English poet John Milton once said, “Gratitude bestows reverence, allowing us to encounter everyday epiphanies, those transcendent moments of awe that change forever how we experience life and the world.”
While proverbial sayings have regarded gratefulness as key to happiness, researchers have further established the science behind the association. Simply put, neuroscientists have tried explaining the science between gratitude and happiness.
Researchers R. A. Emmons and M. E. McCullough examined the effects of having a grateful outlook on psychological and physical wellbeing by studying two groups—the first group was asked to keep a daily journals of things they were grateful for while the second group was asked to log things that annoyed them or the reasons why they were better off than others in a daily journal.
Results of the study revealed that the first group demonstrated greater increase in determination, attention, enthusiasm, and energy compared with the second group. The similar research designed was adapted to a second study group composed of individuals with neuromuscular disease. The result revealed that the gratitude-outlook group displayed heightened wellbeing. These results suggest that gratefulness or a conscious focus on blessings might have emotional and interpersonal benefits.
Another study also suggests that gratitude can help in overcoming materialism. It is worth noting that happiness from materialism is short-lived due to hedonic adaptation. The study of researchers Nathaniel M. Lambert et al revealed that experimentally induced gratitude resulted in higher satisfaction with life and lower materialism in a high gratitude condition compared to an envy or low gratitude condition.
The two-part longitudinal study of Alex M. Wood et al further revealed that gratitude led to higher levels of perceived social support, and lower levels of stress and depression. They concluded that gratitude seems to directly foster social support, and to protect people from stress and depression, which has implications for clinical interventions.
There is a neural basis for gratitude and happiness. Researchers Roland Zahn et al examined blood flow in various brain regions of participants who were asked to recall experiences or feelings related to gratefulness. A functional MRI scan revealed that participants who demonstrated more gratitude had higher levels of activity in the hypothalamus.
It is important to note that the hypothalamus controls several bodily functions, including sleep and stress. Thus, activation of this area of the brain results in improved sleeping pattern and reduced stress levels that in turn, can help in improving or managing anxiety and depression.
Neuroscience researcher Alex Korb, PhD further explained the relationship between gratitude and happiness. In his book, he said feelings of gratitude activate the regions in the brain associated with the release of dopamine—a neurotransmitter that plays in the reward-motivation system. The release of this chemical accordingly promotes initiative and enjoyable social interactions.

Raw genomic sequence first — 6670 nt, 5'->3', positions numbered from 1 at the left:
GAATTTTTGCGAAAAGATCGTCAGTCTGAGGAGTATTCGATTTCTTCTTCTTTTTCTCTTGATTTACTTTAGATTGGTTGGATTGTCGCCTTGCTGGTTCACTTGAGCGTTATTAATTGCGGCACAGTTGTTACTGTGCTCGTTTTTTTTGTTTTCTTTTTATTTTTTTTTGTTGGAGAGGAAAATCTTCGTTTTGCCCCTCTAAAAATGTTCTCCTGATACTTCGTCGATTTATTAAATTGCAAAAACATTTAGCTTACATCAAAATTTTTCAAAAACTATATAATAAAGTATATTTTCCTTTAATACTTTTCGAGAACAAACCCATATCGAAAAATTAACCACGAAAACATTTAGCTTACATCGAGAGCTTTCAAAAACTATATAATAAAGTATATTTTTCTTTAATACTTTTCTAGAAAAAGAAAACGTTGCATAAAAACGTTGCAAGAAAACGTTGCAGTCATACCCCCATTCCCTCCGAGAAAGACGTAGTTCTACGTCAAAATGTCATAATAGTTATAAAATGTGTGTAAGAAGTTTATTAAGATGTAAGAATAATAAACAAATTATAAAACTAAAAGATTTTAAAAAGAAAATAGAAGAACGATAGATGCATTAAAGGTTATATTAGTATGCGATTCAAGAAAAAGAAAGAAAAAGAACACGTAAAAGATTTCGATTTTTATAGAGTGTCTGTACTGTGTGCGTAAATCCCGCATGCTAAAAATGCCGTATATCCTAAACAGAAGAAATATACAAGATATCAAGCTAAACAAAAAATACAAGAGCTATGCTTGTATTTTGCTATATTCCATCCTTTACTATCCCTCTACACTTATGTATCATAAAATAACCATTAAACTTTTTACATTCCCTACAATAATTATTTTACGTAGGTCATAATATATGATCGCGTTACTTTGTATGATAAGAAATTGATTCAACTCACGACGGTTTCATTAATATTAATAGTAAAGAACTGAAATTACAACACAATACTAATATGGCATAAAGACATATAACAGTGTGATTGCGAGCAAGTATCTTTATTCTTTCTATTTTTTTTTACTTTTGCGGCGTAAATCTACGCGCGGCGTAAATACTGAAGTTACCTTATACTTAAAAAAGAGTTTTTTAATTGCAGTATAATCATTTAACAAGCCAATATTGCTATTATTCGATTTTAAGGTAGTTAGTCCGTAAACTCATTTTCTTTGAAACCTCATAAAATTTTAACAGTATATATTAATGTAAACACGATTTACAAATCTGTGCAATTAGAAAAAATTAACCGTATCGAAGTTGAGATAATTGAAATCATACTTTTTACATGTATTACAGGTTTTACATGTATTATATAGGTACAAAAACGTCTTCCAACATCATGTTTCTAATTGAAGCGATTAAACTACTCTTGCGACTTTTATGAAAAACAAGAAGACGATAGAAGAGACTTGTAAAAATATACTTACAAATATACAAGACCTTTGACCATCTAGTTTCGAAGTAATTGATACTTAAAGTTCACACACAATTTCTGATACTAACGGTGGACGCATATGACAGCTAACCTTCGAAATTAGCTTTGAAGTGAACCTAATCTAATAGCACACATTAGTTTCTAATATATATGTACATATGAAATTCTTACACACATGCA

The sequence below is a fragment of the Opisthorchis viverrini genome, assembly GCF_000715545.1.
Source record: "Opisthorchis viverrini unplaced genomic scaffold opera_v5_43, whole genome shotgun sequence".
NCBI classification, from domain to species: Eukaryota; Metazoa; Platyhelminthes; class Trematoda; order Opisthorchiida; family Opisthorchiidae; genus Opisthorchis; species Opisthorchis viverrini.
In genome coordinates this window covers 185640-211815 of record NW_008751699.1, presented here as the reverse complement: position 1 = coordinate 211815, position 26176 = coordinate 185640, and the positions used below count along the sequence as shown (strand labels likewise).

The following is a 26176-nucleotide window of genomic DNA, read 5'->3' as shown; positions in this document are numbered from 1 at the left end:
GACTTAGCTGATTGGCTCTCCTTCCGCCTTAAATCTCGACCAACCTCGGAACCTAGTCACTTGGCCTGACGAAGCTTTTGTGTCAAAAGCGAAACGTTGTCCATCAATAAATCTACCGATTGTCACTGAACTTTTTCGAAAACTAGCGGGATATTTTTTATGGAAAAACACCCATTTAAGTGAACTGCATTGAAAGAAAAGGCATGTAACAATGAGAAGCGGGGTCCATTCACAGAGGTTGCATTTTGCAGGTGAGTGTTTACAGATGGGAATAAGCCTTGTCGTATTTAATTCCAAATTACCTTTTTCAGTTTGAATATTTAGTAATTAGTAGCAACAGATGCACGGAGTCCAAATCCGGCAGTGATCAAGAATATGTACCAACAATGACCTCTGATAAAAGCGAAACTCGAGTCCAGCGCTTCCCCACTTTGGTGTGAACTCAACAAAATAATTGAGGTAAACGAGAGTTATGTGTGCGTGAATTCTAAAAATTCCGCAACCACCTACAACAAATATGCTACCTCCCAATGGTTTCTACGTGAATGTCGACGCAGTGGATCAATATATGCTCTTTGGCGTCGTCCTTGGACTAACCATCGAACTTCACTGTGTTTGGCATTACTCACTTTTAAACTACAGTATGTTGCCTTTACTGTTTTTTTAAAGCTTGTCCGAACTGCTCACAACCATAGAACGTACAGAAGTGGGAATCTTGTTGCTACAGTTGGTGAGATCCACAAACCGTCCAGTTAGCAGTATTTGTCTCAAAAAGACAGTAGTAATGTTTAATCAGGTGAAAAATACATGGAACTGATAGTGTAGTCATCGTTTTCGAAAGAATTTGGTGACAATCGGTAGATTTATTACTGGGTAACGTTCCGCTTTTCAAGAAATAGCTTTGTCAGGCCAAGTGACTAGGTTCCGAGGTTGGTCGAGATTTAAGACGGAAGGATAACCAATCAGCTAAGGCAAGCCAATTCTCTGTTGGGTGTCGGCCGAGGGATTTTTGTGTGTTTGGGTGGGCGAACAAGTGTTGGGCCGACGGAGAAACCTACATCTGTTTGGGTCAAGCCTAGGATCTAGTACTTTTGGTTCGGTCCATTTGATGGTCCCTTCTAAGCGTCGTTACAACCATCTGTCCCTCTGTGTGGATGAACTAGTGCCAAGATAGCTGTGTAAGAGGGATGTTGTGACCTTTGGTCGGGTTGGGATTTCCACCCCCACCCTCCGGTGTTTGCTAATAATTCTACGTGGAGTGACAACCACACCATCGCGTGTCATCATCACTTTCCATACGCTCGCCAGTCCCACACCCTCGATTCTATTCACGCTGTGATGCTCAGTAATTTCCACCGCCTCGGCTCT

Furthermore, the same feelings of gratitude increase serotonin production in the anterior cingulate cortex of the brain. Serotonin is another neurotransmitter associated the regulation of mood, appetite, and sleep. High serotonin levels result in improving mood as well an overall sense of wellbeing. Take note that antidepressant drugs such as Prozac boost the production of serotonin.
Korb put emphasis on the fact that gratitude or a conscious effort to be thankful by focusing on blessings engages the brain in a virtuous cycle. Because gratefulness promotes the production and release of dopamine and serotonin, the human brain starts to look for more things to be grateful for.
The link between gratitude and happiness has nonetheless strong scientific basis. In a nutshell, these studies support another proverbial that says, “It is not happy people who are thankful, it is thankful people who are happy.”
Further details of the study Emmons and McCullough are in the article “Counting blessings versus burdens: An experimental investigation of gratitude and subjective wellbeing in daily life” published in 2003 in the Journal of Personality and Social Psychology. Details of the study of Zahn et al are in the article “The neural basis of human social values: Evidence from functional MRI” published in 2009 in the journal Cerebral Cortex.
More details of the study of Lambert et al are in the article “More gratitude, less materialism: The mediating role of life satisfaction” published in 2009 in the Journal of Positive Psychology. Details of the study of Wood et al are in the article “The role of gratitude in the development of social support, stress, and depression: Two longitudinal studies” published in 2008 in the Journal of Research in Personality
Details of the study and investigation of Korb are in his book The upward spiral: Using neuroscience to reverse the course of depression, one small change at a time published in 2015 by New Harbinger Publications.